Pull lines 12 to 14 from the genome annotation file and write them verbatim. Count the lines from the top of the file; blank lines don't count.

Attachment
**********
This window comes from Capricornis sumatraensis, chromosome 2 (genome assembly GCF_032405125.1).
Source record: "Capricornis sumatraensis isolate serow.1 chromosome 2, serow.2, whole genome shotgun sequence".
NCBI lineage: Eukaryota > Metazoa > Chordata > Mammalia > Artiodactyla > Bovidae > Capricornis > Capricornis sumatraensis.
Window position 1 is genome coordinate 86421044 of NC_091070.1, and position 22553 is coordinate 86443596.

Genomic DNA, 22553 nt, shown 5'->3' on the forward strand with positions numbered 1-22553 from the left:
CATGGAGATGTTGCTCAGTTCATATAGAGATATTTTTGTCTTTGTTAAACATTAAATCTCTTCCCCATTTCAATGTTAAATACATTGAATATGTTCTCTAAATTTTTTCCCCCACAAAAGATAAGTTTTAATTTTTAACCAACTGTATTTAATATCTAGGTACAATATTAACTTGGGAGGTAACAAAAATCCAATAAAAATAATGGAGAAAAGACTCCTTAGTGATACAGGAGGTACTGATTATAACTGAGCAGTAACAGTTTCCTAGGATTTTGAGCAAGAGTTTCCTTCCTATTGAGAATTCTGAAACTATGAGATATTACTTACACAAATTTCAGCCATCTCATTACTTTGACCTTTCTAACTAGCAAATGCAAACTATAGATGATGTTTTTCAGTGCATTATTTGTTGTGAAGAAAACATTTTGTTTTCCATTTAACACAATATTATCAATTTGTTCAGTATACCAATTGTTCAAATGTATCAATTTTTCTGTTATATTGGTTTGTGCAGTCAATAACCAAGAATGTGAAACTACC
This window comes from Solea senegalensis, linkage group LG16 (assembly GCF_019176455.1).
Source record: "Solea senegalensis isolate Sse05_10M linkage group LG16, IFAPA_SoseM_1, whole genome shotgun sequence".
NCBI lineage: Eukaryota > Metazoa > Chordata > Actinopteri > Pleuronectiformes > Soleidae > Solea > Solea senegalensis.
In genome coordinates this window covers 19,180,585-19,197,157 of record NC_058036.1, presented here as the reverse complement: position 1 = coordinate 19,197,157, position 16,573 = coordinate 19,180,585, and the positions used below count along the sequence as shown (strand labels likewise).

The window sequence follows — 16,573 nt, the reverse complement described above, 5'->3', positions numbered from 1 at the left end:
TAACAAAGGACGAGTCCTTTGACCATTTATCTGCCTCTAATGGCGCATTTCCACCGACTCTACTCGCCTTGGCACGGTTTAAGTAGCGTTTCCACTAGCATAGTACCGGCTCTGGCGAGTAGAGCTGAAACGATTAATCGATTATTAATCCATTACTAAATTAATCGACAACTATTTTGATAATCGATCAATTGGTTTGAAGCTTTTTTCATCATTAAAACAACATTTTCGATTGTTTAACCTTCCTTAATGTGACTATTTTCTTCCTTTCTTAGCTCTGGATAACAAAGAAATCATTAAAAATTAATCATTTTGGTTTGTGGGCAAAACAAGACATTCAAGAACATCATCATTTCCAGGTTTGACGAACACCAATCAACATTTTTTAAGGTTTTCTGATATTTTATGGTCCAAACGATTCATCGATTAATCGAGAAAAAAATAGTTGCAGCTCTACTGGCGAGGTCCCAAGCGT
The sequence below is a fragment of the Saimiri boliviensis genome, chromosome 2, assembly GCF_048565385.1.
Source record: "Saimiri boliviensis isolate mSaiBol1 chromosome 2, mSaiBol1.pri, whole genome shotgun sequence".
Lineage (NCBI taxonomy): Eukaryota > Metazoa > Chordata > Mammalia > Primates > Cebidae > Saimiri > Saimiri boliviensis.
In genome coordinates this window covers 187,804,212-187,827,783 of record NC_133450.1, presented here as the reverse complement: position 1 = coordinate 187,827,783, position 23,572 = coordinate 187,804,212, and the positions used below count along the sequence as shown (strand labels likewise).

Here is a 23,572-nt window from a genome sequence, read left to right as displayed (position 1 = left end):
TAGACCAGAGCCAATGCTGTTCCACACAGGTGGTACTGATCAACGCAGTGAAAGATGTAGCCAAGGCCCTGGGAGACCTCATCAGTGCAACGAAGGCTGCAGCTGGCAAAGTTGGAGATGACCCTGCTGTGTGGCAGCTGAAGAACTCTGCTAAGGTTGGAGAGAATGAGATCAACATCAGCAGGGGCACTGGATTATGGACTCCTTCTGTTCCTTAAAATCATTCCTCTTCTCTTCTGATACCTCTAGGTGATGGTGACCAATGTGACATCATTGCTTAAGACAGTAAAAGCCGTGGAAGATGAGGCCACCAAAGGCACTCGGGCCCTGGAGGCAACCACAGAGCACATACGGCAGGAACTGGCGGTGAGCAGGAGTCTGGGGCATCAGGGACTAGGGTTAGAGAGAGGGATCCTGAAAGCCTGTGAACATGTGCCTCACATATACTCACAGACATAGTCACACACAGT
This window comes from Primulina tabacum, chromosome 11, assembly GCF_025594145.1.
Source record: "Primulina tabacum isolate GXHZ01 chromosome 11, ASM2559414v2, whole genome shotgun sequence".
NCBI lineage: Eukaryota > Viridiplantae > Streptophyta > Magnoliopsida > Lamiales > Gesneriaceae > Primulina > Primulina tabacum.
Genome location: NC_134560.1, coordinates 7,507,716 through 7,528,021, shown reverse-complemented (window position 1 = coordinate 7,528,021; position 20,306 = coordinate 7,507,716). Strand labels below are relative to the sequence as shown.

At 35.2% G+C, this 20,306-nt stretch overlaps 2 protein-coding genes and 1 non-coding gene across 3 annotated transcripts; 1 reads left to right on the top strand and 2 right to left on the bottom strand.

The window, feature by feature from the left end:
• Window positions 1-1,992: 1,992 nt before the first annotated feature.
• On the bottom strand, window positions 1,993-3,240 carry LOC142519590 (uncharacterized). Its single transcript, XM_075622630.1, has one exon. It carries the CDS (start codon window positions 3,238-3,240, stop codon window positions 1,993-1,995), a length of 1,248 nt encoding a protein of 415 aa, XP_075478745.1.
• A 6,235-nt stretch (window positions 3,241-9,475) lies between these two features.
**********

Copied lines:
TAACAAAGGACGAGTCCTTTGACCATTTATCTGCCTCTAATGGCGCATTTCCACCGACTCTACTCGCCTTGGCACGGTTTAAGTAGCGTTTCCACTAGCATAGTACCGGCTCTGGCGAGTAGAGCTGAAACGATTAATCGATTATTAATCCATTACTAAATTAATCGACAACTATTTTGATAATCGATCAATTGGTTTGAAGCTTTTTTCATCATTAAAACAACATTTTCGATTGTTTAACCTTCCTTAATGTGACTATTTTCTTCCTTTCTTAGCTCTGGATAACAAAGAAATCATTAAAAATTAATCATTTTGGTTTGTGGGCAAAACAAGACATTCAAGAACATCATCATTTCCAGGTTTGACGAACACCAATCAACATTTTTTAAGGTTTTCTGATATTTTATGGTCCAAACGATTCATCGATTAATCGAGAAAAAAATAGTTGCAGCTCTACTGGCGAGGTCCCAAGCGT
The sequence below is a fragment of the Saimiri boliviensis genome, chromosome 2, assembly GCF_048565385.1.
Source record: "Saimiri boliviensis isolate mSaiBol1 chromosome 2, mSaiBol1.pri, whole genome shotgun sequence".